Another method used by the Spanish to occupy its large, but sparsely populated northern zones was through royal land grants. However, the crown could seize anything thus dispensed, so proprietors—usually wealthy Penisulares and Criollos—consolidated their smaller ranchos into large agricultural estates and, eventually, gained clear title to this property. As New Spain matured, royal intervention into the property holdings of its Mexican subjects became rare and families who had been able to amass large holdings usually passed them on as birthrights to their children.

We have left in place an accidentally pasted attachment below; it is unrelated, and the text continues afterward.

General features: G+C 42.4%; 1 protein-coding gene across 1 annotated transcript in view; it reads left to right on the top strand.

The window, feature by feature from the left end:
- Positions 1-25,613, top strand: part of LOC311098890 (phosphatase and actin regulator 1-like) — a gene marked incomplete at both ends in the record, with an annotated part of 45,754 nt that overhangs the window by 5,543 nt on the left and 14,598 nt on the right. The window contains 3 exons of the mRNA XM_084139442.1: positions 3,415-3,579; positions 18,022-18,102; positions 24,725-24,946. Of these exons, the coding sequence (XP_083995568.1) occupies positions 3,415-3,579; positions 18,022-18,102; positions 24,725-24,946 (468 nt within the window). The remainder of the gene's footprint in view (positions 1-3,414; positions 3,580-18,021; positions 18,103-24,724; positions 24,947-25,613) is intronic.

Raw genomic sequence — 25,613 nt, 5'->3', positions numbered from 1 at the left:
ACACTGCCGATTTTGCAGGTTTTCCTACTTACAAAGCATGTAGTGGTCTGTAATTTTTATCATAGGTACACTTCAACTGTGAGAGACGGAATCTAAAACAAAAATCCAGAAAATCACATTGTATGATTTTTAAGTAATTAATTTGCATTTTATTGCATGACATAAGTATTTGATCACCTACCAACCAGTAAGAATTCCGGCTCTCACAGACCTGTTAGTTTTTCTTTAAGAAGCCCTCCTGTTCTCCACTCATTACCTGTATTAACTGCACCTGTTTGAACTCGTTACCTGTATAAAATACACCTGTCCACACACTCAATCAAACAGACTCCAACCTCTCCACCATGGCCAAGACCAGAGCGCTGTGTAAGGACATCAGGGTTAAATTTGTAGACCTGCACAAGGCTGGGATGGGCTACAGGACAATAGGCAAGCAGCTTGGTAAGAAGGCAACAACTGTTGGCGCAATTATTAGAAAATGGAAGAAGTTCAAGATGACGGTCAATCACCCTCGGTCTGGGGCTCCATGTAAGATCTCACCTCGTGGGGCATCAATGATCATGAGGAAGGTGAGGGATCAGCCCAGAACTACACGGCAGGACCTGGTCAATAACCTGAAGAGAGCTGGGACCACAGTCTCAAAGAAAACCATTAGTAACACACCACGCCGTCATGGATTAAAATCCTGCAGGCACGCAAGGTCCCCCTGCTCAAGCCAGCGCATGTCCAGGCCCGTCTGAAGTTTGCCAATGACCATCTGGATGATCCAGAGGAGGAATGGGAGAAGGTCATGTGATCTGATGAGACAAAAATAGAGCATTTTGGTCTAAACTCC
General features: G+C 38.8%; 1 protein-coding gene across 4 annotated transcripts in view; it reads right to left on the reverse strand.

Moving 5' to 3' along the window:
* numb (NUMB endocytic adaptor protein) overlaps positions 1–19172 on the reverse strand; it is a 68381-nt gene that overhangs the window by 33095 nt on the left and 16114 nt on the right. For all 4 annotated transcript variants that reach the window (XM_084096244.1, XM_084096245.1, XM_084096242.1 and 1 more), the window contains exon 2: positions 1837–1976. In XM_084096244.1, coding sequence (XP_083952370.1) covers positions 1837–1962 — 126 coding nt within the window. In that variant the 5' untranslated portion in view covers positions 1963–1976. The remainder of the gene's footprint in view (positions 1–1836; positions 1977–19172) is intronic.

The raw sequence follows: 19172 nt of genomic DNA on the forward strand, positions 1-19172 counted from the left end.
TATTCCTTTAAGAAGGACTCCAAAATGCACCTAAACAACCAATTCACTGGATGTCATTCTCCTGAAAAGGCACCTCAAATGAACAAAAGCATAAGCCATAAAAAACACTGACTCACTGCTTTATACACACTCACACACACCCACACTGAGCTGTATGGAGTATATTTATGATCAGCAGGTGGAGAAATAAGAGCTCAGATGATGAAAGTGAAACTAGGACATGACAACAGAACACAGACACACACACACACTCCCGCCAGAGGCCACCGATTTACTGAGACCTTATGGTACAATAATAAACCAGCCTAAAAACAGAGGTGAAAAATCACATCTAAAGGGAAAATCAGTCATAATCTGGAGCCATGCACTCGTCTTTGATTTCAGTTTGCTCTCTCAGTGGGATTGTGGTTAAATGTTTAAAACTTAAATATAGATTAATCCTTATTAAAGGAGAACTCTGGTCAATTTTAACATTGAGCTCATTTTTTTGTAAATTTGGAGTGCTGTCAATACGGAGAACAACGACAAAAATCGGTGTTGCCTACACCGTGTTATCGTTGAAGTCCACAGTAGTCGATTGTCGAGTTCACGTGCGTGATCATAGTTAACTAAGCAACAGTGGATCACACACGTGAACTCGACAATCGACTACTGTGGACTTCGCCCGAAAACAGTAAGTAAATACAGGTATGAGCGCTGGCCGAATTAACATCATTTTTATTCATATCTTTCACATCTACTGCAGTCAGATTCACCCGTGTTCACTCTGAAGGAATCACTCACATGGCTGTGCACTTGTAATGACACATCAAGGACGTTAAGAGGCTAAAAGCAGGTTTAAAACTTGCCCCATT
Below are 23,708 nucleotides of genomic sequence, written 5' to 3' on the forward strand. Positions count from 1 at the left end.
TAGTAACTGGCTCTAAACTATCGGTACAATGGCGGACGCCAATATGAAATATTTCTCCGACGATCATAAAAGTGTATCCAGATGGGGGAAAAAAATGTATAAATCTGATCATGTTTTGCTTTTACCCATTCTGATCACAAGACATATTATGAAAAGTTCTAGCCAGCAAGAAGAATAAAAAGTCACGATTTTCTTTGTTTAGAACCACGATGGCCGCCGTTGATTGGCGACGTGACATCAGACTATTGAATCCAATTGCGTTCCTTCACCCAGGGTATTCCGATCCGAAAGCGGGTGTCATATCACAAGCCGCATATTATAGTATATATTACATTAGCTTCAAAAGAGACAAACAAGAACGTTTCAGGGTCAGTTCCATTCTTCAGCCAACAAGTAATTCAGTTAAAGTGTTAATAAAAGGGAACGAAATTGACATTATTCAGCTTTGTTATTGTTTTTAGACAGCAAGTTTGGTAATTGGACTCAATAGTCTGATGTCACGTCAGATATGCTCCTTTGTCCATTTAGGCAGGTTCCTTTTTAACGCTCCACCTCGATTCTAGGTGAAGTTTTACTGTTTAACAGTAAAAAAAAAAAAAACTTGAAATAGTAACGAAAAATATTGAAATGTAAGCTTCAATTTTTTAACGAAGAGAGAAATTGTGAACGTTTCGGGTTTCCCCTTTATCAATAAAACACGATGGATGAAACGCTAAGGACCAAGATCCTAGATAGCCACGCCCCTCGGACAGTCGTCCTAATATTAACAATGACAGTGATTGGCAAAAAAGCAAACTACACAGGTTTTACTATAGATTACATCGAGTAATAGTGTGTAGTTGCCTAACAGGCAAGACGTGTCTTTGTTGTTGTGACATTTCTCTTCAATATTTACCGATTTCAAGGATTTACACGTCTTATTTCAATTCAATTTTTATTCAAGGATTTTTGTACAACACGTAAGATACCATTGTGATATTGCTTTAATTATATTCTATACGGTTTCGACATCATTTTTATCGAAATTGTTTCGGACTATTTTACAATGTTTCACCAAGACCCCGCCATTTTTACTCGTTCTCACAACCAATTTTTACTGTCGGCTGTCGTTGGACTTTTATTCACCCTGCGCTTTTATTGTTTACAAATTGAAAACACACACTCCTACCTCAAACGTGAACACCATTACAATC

The owners, known as Hacendados or Patróns, usually lived in the cities and hired managers to oversee the operations of their agricultural empires. Cattle, horses, sheep, and cultivated crops produced on these estates became critical to the local market economies, as did their by-products including wool, tallow, meat, flour, and leather. Labor on these estates came from the local population with some living in villages on Hacienda lands while others came in as temporary labor during high demand times such as planting, harvest, and roundup. Local labor bosses handled the gathering and releasing of these temporary workers. Campesinos might also be associated with the Hacienda, but worked their own ground based on shares.